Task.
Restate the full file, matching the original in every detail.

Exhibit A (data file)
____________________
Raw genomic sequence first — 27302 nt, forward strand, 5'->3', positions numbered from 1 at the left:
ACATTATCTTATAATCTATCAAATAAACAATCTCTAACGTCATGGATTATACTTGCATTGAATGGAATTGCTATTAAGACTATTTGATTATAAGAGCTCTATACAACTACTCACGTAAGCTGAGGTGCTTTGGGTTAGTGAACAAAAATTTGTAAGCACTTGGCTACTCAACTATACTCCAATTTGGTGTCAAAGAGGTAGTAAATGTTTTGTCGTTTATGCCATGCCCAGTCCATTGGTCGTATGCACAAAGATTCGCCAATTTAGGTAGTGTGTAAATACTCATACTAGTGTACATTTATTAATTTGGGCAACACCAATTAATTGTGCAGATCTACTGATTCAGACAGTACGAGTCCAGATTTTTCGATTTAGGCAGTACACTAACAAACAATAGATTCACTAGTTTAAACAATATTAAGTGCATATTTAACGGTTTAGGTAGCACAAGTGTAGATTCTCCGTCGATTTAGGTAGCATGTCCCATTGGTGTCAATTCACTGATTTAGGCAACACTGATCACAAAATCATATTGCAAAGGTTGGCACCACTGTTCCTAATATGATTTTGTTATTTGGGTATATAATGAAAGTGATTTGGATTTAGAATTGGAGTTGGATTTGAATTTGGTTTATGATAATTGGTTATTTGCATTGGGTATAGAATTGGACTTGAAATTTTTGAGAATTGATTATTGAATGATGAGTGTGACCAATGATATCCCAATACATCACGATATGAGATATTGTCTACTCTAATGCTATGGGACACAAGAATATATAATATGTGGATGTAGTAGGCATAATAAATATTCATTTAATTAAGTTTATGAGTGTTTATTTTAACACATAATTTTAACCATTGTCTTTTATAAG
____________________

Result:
Raw genomic sequence first — 27302 nt, forward strand, 5'->3', positions numbered from 1 at the left:
ACATTATCTTATAATCTATCAAATAAACAATCTCTAACGTCATGGATTATACTTGCATTGAATGGAATTGCTATTAAGACTATTTGATTATAAGAGCTCTATACAACTACTCACGTAAGCTGAGGTGCTTTGGGTTAGTGAACAAAAATTTGTAAGCACTTGGCTACTCAACTATACTCCAATTTGGTGTCAAAGAGGTAGTAAATGTTTTGTCGTTTATGCCATGCCCAGTCCATTGGTCGTATGCACAAAGATTCGCCAATTTAGGTAGTGTGTAAATACTCATACTAGTGTACATTTATTAATTTGGGCAACACCAATTAATTGTGCAGATCTACTGATTCAGACAGTACGAGTCCAGATTTTTCGATTTAGGCAGTACACTAACAAACAATAGATTCACTAGTTTAAACAATATTAAGTGCATATTTAACGGTTTAGGTAGCACAAGTGTAGATTCTCCGTCGATTTAGGTAGCATGTCCCATTGGTGTCAATTCACTGATTTAGGCAACACTGATCACAAAATCATATTGCAAAGGTTGGCACCACTGTTCCTAATATGATTTTGTTATTTGGGTATATAATGAAAGTGATTTGGATTTAGAATTGGAGTTGGATTTGAATTTGGTTTATGATAATTGGTTATTTGCATTGGGTATAGAATTGGACTTGAAATTTTTGAGAATTGATTATTGAATGATGAGTGTGACCAATGATATCCCAATACATCACGATATGAGATATTGTCTACTCTAATGCTATGGGACACAAGAATATATAATATGTGGATGTAGTAGGCATAATAAATATTCATTTAATTAAGTTTATGAGTGTTTATTTTAACACATAATTTTAACCATTGTCTTTTATAAG